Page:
Egypt May Keep Interest Rates on Hold as Inflation Slows
Egypt’s central bank will probably keep its benchmark interest rate unchanged as pressure on the currency offsets concerns about the economy’s slow growth.
The Monetary Policy Committee, led by Governor Farouk El- Okdah, will keep the overnight deposit rate at 9.25 percent when it meets today, according to all seven economists surveyed by Bloomberg News. The bank usually meets at 3 p.m. and announces the decision two hours later.
The inflation rate is low and the economy is weak, yet “the risk of a currency crisis is still high,” said Said Hirsh, an economist at Capital Economics in London. “We don’t think that the central bank will cut rates yet.”
Annual inflation in urban areas, the gauge the central bank monitors, slowed to 8.3 percent in May from 8.8 percent in April. Economic growth has been the weakest in decades after the uprising against Hosni Mubarak last year deterred tourists and investors. The election of a successor is due to be completed in a two-day runoff vote on June 16 and 17.
The pound has only fallen about 4 percent against the dollar since the start of last year, less than most emerging- market currencies.
The central bank raised the key interest rate by one percentage point in November, citing inflationary pressures, though some economists said it was intended to prevent a run on the pound.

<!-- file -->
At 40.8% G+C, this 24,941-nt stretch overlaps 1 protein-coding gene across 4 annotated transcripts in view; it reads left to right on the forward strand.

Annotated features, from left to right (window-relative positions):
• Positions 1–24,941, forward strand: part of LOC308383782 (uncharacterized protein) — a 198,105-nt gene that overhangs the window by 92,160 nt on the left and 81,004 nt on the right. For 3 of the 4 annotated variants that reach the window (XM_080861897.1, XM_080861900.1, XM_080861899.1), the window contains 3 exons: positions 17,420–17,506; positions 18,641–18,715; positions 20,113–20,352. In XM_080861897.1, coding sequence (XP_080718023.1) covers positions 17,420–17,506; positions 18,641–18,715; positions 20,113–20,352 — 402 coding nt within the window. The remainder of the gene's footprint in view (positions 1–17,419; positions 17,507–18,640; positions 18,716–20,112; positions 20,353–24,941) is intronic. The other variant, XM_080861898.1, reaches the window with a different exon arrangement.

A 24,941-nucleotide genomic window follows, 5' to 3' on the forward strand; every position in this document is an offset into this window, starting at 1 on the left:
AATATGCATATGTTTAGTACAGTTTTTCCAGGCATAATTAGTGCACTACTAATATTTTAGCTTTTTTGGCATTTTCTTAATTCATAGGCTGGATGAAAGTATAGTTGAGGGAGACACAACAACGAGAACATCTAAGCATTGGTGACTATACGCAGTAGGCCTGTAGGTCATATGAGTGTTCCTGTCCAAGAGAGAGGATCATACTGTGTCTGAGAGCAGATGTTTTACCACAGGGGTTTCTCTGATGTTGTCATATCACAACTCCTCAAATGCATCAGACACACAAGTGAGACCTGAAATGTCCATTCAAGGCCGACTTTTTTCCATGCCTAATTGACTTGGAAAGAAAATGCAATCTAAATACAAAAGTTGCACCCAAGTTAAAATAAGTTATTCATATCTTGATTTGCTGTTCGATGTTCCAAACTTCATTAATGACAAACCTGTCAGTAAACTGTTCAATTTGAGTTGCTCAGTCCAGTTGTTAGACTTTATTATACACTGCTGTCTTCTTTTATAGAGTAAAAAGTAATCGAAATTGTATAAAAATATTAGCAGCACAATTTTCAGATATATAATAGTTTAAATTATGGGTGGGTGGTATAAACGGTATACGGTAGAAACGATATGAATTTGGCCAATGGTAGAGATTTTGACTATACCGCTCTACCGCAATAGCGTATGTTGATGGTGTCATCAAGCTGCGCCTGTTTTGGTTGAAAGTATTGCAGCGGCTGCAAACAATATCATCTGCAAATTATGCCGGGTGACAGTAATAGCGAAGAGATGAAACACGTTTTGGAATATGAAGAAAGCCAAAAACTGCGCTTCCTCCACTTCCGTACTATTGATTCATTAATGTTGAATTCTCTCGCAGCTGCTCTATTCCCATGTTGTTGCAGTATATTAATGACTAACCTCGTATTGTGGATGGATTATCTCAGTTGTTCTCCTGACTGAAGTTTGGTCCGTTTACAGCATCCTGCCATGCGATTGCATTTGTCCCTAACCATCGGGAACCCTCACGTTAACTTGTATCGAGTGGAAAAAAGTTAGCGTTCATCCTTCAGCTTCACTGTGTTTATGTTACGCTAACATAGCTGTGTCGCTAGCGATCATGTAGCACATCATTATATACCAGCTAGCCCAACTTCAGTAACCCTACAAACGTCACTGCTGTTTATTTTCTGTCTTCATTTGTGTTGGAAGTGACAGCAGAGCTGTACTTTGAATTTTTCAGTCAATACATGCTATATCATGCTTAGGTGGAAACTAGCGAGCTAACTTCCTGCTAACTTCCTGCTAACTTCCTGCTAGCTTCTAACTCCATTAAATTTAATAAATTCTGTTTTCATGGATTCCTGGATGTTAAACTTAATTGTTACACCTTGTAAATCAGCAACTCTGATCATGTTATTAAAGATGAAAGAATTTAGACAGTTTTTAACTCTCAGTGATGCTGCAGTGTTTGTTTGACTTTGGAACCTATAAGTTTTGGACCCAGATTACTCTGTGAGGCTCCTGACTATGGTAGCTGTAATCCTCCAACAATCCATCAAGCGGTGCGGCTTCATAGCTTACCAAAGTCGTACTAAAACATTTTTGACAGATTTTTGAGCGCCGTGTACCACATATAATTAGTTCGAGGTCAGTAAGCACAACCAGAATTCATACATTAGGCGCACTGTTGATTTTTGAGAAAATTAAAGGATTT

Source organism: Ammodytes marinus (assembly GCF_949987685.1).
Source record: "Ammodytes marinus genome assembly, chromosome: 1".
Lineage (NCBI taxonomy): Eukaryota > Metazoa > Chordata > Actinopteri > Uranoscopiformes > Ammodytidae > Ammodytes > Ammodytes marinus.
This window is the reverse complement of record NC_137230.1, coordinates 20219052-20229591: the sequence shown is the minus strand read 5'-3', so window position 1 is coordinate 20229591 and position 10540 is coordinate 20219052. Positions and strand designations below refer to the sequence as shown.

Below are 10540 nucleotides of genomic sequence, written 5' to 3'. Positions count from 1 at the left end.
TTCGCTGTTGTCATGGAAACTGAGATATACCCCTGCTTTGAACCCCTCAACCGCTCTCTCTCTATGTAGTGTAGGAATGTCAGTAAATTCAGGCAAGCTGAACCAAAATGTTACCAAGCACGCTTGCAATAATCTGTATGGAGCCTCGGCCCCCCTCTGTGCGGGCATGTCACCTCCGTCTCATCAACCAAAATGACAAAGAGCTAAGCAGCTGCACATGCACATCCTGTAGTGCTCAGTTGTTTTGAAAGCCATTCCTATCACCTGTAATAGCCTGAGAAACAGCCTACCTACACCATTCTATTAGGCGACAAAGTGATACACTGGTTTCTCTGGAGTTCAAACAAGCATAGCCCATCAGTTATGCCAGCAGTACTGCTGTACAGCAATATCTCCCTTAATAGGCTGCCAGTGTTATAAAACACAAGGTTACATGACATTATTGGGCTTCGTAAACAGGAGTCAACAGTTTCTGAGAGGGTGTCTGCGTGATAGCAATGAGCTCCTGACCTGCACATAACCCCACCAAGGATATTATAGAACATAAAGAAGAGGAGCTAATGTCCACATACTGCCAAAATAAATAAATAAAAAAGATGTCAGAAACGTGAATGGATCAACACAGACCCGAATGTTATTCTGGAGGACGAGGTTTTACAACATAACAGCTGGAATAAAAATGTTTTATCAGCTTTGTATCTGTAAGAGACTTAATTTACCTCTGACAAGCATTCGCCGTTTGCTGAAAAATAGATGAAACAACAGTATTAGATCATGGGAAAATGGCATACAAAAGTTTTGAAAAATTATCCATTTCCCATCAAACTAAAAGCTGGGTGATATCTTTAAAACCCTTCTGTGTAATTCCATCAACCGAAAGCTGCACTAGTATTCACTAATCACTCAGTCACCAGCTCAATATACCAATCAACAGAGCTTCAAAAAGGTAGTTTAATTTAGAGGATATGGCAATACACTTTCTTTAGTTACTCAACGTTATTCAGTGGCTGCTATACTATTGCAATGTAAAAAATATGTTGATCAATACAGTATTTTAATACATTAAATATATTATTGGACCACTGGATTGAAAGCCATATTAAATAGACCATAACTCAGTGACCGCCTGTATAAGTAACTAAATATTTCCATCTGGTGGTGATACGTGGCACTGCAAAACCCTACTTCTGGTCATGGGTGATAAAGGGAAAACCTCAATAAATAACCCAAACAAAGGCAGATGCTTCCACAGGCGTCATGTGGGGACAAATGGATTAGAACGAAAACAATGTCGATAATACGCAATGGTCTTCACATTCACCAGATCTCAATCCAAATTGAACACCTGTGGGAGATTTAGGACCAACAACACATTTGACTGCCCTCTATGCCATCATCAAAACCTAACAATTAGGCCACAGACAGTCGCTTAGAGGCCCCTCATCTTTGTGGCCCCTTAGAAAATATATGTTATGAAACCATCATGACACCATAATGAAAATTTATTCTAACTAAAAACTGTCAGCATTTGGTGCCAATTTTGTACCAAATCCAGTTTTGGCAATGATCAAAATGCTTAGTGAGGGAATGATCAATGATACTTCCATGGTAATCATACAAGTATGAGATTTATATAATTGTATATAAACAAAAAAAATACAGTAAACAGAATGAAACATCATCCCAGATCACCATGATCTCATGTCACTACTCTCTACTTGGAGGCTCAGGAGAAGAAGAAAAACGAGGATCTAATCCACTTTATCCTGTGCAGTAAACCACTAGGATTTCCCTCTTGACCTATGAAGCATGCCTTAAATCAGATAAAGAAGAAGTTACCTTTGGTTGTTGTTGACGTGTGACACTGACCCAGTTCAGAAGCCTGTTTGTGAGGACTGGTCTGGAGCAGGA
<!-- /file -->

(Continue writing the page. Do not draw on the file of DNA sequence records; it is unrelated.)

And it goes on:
Egypt requested a $3.2 billion-loan from the IMF in January. Talks have dragged on amid wrangling between the interim government and the Islamist-dominated parliament, and were put on hold during the presidential vote. Economists such as Raza Agha of the Royal Bank of Scotland Group Plc say IMF support is necessary to rebuild investor confidence in Egypt after the revolt.
The second-round election pits the Muslim Brotherhood’s Mohamed Mursi and Ahmed Shafik, who served as premier in the last weeks of Mubarak’s rule. The contest between an Islamist and a figure from the old regime has already sparked protests and a legal challenge to Shafik’s candidacy.
The election won’t “end the uncertainty,” Agha said in an e-mailed response to questions. Investors are concerned about public reactions to the vote results, and what policies will be pursued by a new administration, he said.
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